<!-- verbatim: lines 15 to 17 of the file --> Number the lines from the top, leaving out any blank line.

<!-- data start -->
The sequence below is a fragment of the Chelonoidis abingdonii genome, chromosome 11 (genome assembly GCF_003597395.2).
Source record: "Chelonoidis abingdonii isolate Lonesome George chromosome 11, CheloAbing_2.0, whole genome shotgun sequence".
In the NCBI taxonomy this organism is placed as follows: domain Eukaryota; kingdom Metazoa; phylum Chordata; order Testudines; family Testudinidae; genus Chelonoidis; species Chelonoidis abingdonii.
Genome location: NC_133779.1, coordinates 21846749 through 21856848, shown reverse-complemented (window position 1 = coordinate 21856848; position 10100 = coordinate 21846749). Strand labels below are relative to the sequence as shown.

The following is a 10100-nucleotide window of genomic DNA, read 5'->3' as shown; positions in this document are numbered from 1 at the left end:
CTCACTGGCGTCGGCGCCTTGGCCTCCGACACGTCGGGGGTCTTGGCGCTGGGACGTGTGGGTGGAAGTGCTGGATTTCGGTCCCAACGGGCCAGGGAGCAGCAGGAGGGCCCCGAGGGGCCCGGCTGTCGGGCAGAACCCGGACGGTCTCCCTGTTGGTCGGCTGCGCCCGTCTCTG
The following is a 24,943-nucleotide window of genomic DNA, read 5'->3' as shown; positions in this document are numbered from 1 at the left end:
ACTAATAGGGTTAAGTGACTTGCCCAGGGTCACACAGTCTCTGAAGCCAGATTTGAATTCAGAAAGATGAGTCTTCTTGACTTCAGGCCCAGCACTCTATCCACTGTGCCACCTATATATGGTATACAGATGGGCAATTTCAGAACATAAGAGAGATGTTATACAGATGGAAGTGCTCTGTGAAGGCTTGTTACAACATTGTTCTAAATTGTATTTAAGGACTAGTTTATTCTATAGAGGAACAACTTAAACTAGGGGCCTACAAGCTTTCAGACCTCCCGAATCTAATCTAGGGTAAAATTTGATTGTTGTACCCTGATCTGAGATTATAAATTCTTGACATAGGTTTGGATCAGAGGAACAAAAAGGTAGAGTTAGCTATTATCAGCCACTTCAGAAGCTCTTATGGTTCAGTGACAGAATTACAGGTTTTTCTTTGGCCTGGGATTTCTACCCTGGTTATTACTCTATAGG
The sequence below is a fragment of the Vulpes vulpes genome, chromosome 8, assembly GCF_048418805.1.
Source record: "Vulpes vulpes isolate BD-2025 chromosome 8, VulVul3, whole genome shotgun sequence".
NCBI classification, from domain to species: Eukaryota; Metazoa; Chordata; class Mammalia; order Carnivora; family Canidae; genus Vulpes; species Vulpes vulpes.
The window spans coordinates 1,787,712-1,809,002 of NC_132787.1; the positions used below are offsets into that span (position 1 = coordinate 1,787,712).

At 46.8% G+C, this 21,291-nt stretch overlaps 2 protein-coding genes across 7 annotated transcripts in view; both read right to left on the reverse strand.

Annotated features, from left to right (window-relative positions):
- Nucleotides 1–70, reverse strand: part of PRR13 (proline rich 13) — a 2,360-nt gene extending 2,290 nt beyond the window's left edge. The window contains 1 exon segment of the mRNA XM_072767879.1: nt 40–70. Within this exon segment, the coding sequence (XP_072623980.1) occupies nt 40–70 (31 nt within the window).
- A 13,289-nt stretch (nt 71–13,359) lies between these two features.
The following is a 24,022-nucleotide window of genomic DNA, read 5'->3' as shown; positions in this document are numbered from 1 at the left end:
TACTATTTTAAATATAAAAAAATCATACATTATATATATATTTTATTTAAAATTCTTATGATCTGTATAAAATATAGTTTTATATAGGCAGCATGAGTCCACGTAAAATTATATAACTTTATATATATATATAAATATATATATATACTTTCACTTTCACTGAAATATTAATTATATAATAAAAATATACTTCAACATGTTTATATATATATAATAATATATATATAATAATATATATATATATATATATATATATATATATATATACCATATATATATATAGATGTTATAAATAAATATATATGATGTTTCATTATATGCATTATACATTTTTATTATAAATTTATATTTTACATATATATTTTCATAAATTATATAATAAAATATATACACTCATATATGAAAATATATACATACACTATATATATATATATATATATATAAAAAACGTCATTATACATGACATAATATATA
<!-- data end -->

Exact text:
- Nucleotides 1–70, reverse strand: part of PRR13 (proline rich 13) — a 2,360-nt gene extending 2,290 nt beyond the window's left edge. The window contains 1 exon segment of the mRNA XM_072767879.1: nt 40–70. Within this exon segment, the coding sequence (XP_072623980.1) occupies nt 40–70 (31 nt within the window).
- A 13,289-nt stretch (nt 71–13,359) lies between these two features.
The following is a 24,022-nucleotide window of genomic DNA, read 5'->3' as shown; positions in this document are numbered from 1 at the left end: